As history, this piece of writing, fashioned last weekend by an intelligent Briton, displays a casual mendacity that would not disgrace a Zhdanov or a Ribbentrop. The truth is that, from the moment that Allende was elected (and even before), the CIA waged a campaign of destabilisation against him. This claim is no product of Spartist paranoia; it happened. In September 1970, Nixon, Kissinger and John Mitchell got together with Richard Helms, director of the CIA. "Make the economy scream," said Helms's handwritten note of the meeting. A month later a CIA wire to their man in Santiago said: "It is firm and continuing policy that Allende be overthrown in a coup."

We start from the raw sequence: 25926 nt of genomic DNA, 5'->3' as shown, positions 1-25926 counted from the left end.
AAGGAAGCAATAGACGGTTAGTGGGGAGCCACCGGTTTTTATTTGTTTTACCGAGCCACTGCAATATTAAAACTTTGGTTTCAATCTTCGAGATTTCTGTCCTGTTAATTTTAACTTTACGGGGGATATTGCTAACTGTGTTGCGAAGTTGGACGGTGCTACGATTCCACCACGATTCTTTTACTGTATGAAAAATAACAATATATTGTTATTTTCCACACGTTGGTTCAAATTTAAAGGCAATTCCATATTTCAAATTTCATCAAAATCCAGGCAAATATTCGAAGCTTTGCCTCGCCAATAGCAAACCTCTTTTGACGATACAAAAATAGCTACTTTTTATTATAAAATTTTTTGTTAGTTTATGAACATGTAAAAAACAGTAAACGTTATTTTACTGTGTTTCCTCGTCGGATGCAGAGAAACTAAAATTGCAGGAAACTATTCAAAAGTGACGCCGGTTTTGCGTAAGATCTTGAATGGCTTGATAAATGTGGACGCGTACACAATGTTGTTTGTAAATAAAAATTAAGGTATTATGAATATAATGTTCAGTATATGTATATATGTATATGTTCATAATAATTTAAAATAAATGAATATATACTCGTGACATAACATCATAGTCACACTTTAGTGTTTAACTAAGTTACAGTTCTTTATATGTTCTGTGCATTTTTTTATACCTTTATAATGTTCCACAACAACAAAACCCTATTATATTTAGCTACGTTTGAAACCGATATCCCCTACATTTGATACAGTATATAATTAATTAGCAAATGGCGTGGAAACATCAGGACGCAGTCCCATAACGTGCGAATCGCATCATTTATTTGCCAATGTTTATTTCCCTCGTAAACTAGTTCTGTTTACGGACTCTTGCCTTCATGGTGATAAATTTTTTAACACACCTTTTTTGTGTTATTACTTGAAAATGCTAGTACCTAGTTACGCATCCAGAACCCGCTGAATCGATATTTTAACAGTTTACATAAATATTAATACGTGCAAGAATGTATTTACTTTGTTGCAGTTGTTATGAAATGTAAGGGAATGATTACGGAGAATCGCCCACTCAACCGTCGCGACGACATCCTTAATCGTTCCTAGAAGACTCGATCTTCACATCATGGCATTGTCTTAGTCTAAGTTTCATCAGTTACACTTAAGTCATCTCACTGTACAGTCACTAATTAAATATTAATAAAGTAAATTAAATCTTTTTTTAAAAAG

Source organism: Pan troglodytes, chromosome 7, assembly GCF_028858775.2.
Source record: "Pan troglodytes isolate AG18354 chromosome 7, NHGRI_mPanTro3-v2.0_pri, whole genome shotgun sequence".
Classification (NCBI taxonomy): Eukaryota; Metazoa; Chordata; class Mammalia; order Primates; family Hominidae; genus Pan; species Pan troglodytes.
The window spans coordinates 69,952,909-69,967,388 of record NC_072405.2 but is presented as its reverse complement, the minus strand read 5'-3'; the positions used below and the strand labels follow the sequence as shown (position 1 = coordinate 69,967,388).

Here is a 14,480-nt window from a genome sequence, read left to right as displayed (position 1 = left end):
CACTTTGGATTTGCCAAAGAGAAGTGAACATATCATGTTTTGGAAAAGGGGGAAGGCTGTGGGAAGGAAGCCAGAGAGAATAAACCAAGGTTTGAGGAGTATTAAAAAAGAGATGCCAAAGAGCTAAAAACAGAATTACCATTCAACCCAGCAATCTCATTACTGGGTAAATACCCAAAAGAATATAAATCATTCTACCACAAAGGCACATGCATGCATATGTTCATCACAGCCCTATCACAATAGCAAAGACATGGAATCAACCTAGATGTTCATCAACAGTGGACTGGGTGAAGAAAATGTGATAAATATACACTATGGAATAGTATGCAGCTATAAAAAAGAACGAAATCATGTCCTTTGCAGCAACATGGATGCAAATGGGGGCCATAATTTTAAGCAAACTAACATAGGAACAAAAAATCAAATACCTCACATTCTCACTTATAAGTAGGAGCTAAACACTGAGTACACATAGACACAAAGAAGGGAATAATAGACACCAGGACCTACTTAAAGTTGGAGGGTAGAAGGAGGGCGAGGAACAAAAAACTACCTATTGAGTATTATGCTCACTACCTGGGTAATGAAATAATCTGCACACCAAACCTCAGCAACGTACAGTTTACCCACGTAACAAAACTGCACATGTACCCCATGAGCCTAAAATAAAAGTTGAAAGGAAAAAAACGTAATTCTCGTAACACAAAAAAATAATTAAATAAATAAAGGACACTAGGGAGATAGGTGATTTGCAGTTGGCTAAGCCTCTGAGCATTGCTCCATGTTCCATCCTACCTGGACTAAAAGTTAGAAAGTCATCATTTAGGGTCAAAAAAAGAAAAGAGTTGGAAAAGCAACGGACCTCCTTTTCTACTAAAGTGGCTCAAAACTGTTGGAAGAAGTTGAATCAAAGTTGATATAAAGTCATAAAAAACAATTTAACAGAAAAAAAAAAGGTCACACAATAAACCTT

The Daily Telegraph recognises, however, that bad things occurred: "Many Chileans lost their lives," it admitted blithely, "some of them guilty of nothing more than left-wing sympathies or trade union activities." Some of them? What then were the others guilty of? Perhaps the editor of the Telegraph could write and tell us. But it is his purpose to exculpate the general, by maintaining the fiction that right-wing, bombastic, patriotic, semi-mystical, religious dictators are nicer than left-wing ones.